The GAP children were very excited to meet Angus the puppy, who visited us with the RSPCA’s Education Officer today. We learned about what the RSPCA does, how we can care for our pets, how to approach dogs who don’t know us, and some of us got to pat Angus on his shoulder where he was most comfortable.
The children helped to come up with a list of things that we can make and collect in order to help Angus and his animal friends at the RSPCA. Over the coming weeks, we will collect old towels for the shelter, bake homemade dog biscuits, and craft enrichment toys out of egg cartons, cardboard rolls and little dog treats. These will be delivered to the RSPCA in September.
Thanks to the committee for organising this as one of our Community Giving events this year.
The GAP children have been learning all about occupations in our community. Some of our parents offered to come in and tell us about the interesting jobs they have.
During a visit from an Australian Army dad, we got to see how soldiers make little tents (called hootchies) to camp in, check out all the things they have to carry in their backpacks, and see how they cook and eat when they are in the field. We tried on some heavy webbing, tried to lift the heavy backpack, checked out some cool equipment, peered through a little telescope and tested some electronically enhanced ear protectors. Afterwards, we made our own hootchie in the playground and tried some of the food from the army ration packs. We even drew little maps of our surroundings before we went to sleep in our sleeping bags, just as the real army people do.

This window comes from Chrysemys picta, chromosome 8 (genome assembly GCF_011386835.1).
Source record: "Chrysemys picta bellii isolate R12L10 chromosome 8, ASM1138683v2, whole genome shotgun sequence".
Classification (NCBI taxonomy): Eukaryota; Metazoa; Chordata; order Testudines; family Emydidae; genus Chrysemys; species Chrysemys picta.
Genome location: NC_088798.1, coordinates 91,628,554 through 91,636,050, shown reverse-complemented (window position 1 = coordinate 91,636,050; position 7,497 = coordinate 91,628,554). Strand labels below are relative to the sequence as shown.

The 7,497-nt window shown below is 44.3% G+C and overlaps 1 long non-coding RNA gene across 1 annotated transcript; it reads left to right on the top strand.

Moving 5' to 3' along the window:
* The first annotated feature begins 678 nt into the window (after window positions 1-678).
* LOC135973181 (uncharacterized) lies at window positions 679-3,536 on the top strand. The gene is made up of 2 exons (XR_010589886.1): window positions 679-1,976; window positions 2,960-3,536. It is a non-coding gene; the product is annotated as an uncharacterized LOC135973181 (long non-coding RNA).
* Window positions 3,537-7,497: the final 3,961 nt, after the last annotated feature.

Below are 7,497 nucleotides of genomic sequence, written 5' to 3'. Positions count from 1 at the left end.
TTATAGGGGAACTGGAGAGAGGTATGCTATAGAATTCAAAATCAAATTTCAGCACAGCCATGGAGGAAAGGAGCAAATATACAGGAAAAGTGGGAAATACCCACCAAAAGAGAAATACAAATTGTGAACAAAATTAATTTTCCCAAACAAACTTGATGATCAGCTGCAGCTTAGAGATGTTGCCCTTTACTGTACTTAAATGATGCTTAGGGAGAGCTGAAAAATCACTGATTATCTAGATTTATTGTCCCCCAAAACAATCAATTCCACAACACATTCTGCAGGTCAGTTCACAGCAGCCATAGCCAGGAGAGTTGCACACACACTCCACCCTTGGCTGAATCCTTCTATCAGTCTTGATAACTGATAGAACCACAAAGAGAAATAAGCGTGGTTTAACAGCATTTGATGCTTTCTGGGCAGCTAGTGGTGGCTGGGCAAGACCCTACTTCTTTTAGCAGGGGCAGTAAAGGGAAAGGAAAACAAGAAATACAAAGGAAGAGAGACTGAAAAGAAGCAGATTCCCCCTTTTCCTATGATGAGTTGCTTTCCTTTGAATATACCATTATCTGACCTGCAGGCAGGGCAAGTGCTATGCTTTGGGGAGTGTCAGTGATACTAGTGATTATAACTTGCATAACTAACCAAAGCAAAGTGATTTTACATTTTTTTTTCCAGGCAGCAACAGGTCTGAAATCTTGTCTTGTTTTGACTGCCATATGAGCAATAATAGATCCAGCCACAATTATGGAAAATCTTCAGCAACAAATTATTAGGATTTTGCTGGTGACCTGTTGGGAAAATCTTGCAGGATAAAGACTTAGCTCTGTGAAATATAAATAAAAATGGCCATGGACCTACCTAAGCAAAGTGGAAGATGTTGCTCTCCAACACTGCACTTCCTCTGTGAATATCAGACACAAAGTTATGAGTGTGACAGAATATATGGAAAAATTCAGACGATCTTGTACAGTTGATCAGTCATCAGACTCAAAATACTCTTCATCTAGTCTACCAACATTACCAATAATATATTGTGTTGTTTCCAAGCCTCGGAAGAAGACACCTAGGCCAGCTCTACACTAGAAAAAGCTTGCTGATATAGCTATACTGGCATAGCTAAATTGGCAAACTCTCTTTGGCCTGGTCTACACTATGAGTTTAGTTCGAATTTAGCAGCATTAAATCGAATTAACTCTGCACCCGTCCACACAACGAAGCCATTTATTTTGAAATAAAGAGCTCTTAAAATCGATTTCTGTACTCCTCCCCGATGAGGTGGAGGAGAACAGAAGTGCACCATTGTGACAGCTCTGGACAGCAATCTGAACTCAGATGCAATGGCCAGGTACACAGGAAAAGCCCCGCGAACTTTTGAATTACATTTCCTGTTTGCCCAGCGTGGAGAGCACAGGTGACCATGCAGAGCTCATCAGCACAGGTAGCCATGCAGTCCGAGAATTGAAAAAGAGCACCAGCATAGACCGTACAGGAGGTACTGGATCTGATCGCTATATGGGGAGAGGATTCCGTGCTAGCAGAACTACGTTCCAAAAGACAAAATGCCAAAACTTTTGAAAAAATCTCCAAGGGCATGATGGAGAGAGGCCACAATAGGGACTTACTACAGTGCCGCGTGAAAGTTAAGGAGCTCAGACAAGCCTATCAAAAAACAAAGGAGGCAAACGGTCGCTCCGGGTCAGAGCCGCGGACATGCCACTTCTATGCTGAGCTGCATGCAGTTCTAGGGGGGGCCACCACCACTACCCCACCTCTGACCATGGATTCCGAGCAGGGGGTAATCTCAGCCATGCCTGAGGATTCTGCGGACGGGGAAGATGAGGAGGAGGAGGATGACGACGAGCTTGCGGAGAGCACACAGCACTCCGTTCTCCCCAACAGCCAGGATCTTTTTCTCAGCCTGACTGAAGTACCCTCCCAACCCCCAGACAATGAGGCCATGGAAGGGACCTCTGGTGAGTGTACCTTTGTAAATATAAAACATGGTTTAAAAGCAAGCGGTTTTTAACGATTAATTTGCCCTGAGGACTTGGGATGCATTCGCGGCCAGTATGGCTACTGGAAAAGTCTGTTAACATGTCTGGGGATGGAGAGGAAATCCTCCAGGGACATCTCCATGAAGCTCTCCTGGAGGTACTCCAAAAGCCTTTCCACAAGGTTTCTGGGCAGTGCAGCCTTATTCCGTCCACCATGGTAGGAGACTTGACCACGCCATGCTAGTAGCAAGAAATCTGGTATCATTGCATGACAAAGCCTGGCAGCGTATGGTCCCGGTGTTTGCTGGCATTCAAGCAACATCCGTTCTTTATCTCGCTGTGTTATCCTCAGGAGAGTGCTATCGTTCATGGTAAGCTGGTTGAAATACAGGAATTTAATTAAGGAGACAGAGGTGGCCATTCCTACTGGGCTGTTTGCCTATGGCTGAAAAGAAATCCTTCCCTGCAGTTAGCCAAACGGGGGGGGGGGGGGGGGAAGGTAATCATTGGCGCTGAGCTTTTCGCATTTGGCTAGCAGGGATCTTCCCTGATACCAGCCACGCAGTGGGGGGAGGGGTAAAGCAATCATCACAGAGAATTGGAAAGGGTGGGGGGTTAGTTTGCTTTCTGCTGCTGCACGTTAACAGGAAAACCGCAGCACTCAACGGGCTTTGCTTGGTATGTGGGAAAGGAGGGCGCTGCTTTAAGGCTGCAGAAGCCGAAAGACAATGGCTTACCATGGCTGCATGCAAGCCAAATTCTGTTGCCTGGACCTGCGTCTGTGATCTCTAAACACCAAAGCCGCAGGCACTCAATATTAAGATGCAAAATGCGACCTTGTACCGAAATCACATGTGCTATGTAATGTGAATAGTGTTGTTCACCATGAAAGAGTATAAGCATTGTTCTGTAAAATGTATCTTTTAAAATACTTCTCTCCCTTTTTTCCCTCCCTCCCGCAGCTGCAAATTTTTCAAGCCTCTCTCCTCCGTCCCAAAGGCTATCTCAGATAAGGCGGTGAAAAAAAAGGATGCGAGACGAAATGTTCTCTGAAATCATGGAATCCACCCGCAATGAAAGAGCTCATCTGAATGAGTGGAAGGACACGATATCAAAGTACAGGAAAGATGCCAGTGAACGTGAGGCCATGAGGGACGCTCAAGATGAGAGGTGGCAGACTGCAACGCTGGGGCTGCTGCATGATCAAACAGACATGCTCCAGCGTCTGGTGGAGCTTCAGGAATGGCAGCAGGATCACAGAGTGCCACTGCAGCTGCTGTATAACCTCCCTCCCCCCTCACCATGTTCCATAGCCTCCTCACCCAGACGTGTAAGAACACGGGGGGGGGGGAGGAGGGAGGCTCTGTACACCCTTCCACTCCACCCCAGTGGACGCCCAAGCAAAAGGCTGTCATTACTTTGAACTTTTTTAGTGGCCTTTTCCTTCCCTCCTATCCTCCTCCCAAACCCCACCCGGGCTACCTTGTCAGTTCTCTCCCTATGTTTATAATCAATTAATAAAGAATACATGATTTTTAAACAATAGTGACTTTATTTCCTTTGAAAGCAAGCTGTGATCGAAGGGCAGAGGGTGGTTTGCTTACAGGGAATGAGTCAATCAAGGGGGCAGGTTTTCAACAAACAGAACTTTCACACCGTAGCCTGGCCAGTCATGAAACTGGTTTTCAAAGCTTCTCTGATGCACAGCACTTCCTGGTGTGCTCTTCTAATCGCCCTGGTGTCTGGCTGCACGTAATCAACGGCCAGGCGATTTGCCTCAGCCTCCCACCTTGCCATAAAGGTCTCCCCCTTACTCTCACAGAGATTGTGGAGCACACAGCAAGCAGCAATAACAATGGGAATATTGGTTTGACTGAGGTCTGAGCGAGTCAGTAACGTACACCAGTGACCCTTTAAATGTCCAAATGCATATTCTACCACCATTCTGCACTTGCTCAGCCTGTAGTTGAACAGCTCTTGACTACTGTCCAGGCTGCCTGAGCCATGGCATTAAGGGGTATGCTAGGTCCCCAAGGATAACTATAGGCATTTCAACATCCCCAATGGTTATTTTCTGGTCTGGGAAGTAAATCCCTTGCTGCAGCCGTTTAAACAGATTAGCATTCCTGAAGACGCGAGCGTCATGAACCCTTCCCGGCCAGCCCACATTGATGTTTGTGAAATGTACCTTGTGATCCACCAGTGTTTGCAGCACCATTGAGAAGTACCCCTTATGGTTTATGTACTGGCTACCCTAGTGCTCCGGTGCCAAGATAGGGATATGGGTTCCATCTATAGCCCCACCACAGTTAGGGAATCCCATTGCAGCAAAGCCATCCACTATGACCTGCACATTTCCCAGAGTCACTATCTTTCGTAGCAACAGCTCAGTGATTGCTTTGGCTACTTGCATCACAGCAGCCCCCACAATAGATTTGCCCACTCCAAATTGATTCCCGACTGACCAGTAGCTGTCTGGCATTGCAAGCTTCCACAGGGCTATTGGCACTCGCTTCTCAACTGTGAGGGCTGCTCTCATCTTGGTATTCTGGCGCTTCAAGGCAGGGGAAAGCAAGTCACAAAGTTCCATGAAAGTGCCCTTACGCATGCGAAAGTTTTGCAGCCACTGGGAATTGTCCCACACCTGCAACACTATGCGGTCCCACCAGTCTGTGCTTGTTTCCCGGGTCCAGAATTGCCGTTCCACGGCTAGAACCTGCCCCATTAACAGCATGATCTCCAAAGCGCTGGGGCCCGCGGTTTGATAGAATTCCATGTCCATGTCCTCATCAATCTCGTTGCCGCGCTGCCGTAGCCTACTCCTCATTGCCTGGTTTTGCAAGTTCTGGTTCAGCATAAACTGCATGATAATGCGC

We are looking forward to a visit from a builder next week!
The Children’s Hootchie
The children and teachers at the GAP thoroughly enjoyed a visit from Michelle the very talented music teacher today.
We learned new songs, sang a few old favourites; we danced to different styles of music; we played instruments; we heard some of Michelle’s cool instruments; and we learned about rhythm, volume, pitch. A great time was had by all!
Michelle commented that the GAP children had particularly good aural skills (which she surmised was from being bilingual) and they paid good attention (an important life skill that will put the children in good stead for the rest of their lives).
The children at the GAP are enjoying our science weeks. They have been experimenting with liquids and solids, and mixing them together. What happens when you drop a pebble into water? What about salt in water? What about water into flour? How about oil? Coloured marker pens? Sand? Sugar?
Which led us to our next question: Do scientists always end up covered in powder and standing in a sticky puddle? Our teachers have a scientific hypothesis about this!
Looking forward to our visit to Questacon next week.
The children and teachers were delighted to host guest speaker Anke Maria – a local German biologist from ACT Frogwatch – today. We got to meet and hear from many of her froggy friends, and learn about their habits and environmental needs. There were lots of hands-on activities, games, puzzles and puppets to have fun with; and plenty of opportunities for the children to ask all their inquisitive questions.